Were you watching and listening to every word that Brown, Cameron and Clegg uttered? Apparently not. We were also using Google:
Nick Clegg, his Liberal Democrat Party, and its manifesto generated many queries as people searched for Lib Dems and Liberal Democrat manifesto 2010. Searches for David Cameron and the Conservatives beat out the well-known incumbent Prime Minister Gordon Brown and Labour, but the two parties’ manifestos generated about the same number of searches.
Many Brits sought to watch the debate, searching for ITV election debate and live political debate, while others sought real-time polling information with queries such as debate polls, leaders debate poll and who is winning the debate.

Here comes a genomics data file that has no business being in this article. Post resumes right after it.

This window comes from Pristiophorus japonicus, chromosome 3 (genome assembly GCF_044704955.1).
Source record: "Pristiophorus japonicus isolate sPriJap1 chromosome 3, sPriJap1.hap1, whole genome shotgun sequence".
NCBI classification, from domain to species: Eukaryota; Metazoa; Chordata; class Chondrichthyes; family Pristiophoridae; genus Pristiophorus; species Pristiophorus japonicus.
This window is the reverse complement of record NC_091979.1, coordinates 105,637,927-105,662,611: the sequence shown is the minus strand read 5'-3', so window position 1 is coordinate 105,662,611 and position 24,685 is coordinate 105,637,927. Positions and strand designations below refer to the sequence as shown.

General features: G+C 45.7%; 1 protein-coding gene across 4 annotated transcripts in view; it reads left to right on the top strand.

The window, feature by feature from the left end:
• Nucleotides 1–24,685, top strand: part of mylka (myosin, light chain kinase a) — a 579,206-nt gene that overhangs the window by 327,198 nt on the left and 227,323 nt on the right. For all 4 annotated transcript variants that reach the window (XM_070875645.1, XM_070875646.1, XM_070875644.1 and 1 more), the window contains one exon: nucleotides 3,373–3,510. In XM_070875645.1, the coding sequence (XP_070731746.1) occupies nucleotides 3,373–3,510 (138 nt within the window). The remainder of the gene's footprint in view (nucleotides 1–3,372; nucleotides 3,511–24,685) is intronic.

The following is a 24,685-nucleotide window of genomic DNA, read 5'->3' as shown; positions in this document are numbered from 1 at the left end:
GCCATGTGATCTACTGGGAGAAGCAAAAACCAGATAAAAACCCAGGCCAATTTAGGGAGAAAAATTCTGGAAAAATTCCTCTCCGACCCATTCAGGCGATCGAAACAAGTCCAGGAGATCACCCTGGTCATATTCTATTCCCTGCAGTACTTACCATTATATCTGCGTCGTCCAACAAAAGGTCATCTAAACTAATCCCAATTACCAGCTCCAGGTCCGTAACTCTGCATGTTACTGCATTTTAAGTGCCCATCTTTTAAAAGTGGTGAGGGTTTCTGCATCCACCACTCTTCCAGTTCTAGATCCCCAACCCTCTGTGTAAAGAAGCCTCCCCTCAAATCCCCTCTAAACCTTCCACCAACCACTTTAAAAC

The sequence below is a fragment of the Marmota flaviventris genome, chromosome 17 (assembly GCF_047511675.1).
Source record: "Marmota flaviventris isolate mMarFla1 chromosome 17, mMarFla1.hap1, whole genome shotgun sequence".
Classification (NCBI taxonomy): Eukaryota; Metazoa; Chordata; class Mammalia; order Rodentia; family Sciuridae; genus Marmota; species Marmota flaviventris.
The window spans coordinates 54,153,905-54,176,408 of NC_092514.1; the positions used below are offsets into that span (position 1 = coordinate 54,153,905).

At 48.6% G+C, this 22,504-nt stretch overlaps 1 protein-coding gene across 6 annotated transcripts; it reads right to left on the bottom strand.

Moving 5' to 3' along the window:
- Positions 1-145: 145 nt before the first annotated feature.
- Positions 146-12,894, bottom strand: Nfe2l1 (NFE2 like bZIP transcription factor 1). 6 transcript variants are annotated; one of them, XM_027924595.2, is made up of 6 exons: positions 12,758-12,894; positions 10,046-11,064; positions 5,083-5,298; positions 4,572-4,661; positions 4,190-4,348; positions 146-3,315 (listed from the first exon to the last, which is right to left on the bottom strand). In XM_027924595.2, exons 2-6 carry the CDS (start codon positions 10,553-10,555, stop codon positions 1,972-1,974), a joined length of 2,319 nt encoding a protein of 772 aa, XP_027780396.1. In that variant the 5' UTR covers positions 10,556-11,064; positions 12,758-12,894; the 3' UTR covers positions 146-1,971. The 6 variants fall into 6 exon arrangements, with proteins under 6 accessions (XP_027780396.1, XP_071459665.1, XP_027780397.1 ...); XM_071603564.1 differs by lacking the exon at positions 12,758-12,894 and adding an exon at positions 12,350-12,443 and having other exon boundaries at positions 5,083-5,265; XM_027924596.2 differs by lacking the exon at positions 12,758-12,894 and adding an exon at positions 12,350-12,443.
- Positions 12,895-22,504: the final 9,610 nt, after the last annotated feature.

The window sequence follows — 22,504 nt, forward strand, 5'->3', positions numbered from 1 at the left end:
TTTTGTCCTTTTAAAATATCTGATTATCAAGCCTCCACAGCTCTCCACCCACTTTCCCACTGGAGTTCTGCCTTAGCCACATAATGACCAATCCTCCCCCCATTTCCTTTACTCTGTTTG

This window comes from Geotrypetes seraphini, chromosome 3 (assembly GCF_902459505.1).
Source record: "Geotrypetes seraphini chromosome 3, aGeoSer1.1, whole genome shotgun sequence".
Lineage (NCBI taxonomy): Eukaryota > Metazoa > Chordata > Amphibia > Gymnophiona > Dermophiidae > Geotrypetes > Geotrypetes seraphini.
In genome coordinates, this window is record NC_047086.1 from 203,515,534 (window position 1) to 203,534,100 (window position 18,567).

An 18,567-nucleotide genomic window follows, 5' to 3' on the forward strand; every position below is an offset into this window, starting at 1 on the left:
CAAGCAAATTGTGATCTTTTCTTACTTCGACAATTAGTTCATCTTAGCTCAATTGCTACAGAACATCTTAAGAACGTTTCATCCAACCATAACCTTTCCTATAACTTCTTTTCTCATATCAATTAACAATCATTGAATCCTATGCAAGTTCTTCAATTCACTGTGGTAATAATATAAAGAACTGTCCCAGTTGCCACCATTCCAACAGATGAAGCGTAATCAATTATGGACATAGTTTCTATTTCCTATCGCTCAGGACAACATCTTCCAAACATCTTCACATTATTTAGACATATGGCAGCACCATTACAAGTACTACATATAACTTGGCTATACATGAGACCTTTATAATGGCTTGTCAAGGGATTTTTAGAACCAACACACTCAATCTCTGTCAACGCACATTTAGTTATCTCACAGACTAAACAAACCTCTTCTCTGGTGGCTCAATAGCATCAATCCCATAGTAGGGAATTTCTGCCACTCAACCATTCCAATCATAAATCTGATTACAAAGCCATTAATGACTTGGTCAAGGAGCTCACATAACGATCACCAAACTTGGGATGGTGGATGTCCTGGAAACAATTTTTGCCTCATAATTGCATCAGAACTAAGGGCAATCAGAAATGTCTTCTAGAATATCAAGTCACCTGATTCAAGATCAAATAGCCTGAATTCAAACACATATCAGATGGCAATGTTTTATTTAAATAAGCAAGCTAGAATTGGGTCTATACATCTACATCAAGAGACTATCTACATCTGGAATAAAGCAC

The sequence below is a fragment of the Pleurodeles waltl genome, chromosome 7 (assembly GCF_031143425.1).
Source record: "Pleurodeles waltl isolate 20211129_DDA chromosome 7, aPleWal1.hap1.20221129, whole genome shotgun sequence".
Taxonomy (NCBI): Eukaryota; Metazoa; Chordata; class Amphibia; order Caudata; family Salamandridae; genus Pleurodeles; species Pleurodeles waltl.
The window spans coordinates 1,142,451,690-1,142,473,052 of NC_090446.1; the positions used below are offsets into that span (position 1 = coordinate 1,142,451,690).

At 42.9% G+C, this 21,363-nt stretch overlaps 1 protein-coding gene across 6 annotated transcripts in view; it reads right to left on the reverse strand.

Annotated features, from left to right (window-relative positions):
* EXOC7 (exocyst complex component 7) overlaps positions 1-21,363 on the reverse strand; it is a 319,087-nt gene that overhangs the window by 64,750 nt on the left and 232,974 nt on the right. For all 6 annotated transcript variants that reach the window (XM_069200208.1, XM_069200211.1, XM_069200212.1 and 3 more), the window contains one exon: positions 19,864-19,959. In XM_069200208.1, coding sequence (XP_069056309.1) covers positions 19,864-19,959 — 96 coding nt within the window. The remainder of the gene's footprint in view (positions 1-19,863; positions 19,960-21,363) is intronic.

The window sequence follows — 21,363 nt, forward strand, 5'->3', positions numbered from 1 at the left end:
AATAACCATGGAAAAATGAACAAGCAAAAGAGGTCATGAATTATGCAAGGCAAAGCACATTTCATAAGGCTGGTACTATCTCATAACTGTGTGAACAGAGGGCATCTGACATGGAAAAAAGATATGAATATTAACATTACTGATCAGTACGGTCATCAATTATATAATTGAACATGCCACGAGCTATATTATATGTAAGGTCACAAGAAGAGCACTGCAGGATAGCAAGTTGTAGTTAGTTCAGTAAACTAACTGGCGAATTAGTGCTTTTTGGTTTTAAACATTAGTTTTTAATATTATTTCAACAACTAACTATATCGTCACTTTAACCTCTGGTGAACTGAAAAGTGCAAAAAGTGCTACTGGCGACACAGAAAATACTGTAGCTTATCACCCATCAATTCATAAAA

Gordon Brown told David Cameron, “I'm grateful, by the way, David, for you putting up these posters about me and about crime and about everything else. You know, there's no newspaper editor done as much for me in the last two years, because my face is smiling on these posters, and I'm very grateful to you and Lord Ashcroft for funding that”, generating queries for Gordon Brown poster and Lord Ashcroft. David Cameron’s statement, “We’re going to get rid of some of these quangos” sent users scurrying to determine what a quango is. Nick Clegg’s repeated railing against renewing the Trident missile and David Cameron’s repeated railing against the jobs tax, a one percent increase in National Insurance contributions, were the other issues generating queries.
Overwhelming these debate-related queries was the eruption of Iceland’s Eyjafjallajökull volcano and the closure of British air space.
Interesting stuff. Quangos and Trident will now become campaign issues in double quick time.
It appears that the electorate are engaging with what the leaders have to say.